Encore: Unapologetics 101November 30, 2009 — Deacon Duncan
[Originally posted as “Unapologetics 101” on July 27, 2007.]
Before we get into a detailed analysis of I Don’t Have Enough FAITH to Be an ATHEIST, I wanted to take a minute and look at the most fundamental and important principle for effective refutation of Christian apologetics. Debating apologetics can be a tricky matter: Christians have 2,000 years of experience in rationalizing their beliefs, and generally know better than to allow themselves to be pinned down to anything that would settle the matter fairly and objectively. There is, however, one inescapable fact, with one inevitable consequence, which can be used to force Christians to face reality no matter how much they would like to twist away from it.
The inescapable fact is this: God does not show up in the real world, not visibly, not audibly, not tangibly, not for you, not for me, not for saint or for sinner or for seeker. Many people, of course, have already pointed out this fact, and tried to use it against Christianity, with little or no effect. For 2,000 years, believers have been rationalizing their way around that one. That’s why, for maximum effectiveness, we need to combine the inescapable fact with the inevitable consequence.
If God does not show up outside the stories, superstitions and subjective feelings of men, the inevitable consequence is that we have no alternative but to put our faith in men rather than in God. If I promise you that God will put ten solid gold coins under your pillow tomorrow morning, and you believe that this is true, who are you believing, me or God? If those coins are not there tomorrow morning, who lied, me or God? When men say things on God’s behalf, and make promises that God is supposed to keep, you can either believe them or disbelieve them, but the word is the word of men, even if men attribute it to God. You can believe in what men tell you about God, but if you do, you are putting your faith in men. There is no alternative, since God does not show up to give you anything else to believe in.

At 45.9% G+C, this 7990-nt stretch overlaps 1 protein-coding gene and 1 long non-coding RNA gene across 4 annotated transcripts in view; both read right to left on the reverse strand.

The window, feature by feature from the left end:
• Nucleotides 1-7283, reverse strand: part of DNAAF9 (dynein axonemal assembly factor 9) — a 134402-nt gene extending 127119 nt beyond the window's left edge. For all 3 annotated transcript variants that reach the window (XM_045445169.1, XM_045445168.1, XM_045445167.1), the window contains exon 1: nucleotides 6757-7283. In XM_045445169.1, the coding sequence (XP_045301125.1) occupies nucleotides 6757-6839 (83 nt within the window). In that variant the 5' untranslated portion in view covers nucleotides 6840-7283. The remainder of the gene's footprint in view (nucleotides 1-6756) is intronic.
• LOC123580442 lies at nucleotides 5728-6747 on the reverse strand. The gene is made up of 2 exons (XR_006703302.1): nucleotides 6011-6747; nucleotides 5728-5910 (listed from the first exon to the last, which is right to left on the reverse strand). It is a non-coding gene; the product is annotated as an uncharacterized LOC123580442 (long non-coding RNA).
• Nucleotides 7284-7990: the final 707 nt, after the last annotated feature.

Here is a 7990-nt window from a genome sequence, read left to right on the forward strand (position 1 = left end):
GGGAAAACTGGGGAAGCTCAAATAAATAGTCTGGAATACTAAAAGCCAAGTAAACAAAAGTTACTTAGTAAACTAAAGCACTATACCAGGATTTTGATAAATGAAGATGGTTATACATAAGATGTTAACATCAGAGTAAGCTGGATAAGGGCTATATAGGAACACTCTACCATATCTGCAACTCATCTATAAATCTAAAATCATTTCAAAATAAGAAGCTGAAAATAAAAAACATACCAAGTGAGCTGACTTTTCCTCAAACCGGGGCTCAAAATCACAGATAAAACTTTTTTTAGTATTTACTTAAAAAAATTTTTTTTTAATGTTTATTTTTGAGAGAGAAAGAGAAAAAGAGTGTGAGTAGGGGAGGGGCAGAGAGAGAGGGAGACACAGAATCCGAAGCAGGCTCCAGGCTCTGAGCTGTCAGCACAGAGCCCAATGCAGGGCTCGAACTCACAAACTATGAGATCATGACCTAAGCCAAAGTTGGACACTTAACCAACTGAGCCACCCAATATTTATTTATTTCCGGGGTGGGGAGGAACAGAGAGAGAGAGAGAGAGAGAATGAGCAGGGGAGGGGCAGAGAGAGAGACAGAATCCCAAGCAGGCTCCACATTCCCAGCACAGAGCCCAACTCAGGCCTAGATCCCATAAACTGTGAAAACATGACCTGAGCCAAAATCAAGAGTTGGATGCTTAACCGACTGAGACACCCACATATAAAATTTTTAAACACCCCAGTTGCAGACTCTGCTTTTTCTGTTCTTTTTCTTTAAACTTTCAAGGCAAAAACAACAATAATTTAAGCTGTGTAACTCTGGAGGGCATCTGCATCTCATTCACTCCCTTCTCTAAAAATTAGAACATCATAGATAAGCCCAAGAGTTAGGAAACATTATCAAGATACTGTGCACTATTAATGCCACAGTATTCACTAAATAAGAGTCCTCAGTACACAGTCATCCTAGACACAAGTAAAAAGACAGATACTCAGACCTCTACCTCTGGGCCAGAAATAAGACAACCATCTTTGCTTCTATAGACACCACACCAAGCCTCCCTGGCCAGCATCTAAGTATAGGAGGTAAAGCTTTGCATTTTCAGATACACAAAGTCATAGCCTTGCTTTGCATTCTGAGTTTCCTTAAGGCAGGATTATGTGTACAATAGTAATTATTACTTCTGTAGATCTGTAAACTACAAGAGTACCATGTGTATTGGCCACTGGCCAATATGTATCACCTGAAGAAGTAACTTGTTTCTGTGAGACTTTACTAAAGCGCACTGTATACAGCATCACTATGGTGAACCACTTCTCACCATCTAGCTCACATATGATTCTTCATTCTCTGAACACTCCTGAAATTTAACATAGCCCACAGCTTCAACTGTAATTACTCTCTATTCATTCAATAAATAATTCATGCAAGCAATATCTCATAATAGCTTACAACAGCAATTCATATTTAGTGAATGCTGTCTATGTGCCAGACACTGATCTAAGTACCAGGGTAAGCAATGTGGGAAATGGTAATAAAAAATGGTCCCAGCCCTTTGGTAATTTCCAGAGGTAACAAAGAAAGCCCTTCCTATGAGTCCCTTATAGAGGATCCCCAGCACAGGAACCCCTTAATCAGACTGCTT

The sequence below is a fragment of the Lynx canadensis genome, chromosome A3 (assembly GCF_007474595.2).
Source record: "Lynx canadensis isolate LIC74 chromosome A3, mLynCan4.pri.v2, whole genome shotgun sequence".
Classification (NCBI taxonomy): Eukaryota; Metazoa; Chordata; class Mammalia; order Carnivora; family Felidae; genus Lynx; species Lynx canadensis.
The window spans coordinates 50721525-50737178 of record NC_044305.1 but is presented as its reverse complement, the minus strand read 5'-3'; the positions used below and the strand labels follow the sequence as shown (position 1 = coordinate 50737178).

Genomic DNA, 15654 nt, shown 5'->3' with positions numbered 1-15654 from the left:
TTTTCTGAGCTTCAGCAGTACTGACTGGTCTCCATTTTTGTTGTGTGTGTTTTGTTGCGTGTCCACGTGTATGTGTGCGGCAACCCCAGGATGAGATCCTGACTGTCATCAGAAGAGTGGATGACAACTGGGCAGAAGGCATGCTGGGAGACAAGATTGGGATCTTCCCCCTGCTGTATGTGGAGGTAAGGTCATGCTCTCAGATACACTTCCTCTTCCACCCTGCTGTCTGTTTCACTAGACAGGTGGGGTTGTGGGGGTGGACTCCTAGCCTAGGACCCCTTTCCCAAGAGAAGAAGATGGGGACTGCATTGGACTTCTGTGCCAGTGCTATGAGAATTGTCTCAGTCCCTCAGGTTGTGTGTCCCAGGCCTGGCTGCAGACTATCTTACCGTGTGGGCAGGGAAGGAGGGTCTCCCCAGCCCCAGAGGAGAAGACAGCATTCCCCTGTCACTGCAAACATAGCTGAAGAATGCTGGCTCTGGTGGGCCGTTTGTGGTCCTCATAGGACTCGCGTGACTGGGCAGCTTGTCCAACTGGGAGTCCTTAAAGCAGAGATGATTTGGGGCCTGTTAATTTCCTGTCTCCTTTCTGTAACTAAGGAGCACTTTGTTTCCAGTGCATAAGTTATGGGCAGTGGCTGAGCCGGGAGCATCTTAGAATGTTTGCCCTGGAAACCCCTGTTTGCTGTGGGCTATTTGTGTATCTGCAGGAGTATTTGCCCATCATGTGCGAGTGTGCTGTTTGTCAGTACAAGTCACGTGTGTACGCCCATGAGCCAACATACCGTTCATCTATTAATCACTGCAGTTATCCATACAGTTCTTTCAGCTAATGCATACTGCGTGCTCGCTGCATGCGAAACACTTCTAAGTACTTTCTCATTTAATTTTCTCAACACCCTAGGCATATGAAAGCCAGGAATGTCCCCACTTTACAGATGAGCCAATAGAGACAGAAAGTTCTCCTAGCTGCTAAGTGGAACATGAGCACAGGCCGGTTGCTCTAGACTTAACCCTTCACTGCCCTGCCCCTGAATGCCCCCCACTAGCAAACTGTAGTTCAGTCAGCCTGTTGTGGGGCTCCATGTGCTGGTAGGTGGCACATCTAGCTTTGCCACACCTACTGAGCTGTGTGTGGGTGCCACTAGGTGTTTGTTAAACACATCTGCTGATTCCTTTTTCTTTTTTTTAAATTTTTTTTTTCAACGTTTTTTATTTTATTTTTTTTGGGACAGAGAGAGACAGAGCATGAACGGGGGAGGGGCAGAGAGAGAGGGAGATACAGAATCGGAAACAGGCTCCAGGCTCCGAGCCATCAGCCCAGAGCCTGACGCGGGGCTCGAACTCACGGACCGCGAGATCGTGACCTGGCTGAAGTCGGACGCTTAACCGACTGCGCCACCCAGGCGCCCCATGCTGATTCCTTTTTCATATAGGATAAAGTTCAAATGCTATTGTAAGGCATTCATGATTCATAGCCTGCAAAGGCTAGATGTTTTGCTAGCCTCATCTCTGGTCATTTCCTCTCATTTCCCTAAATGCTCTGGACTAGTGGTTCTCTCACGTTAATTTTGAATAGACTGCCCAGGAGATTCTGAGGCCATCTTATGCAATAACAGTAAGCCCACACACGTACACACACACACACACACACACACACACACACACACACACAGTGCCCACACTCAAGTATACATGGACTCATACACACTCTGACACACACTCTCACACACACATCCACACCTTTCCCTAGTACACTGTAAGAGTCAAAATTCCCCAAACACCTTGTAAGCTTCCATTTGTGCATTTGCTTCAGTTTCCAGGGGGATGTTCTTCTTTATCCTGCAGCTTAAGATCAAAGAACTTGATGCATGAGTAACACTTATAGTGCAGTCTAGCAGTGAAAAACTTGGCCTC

This is an important point, because Christians tend to believe that they are doing something noble and spiritual when they believe Christian teachings. Because they believe that the Bible is the word of God and that Christian teachings in general are the teachings of God, they count their belief in these teachings as a mark of loyalty towards God. God does not show up in the real world, however, which means that when they put their faith in these teachings, they are not putting their faith in God, they are putting their faith in the fallible men who brought them these teachings and told them they were from God.
Psychologically, it makes a big difference to the Christian whether he is defending faith in God, or only defending faith in men. The most effective approach to unapologetics, therefore, is to keep directing the believer’s attention to the inescapable fact that God does not show up in the real world, and that the inevitable consequence of God’s universal absence is that all these apologetics for God are the words of men. Believe in them and defend them if you want, but you’ll be defending men, and not God, if you do.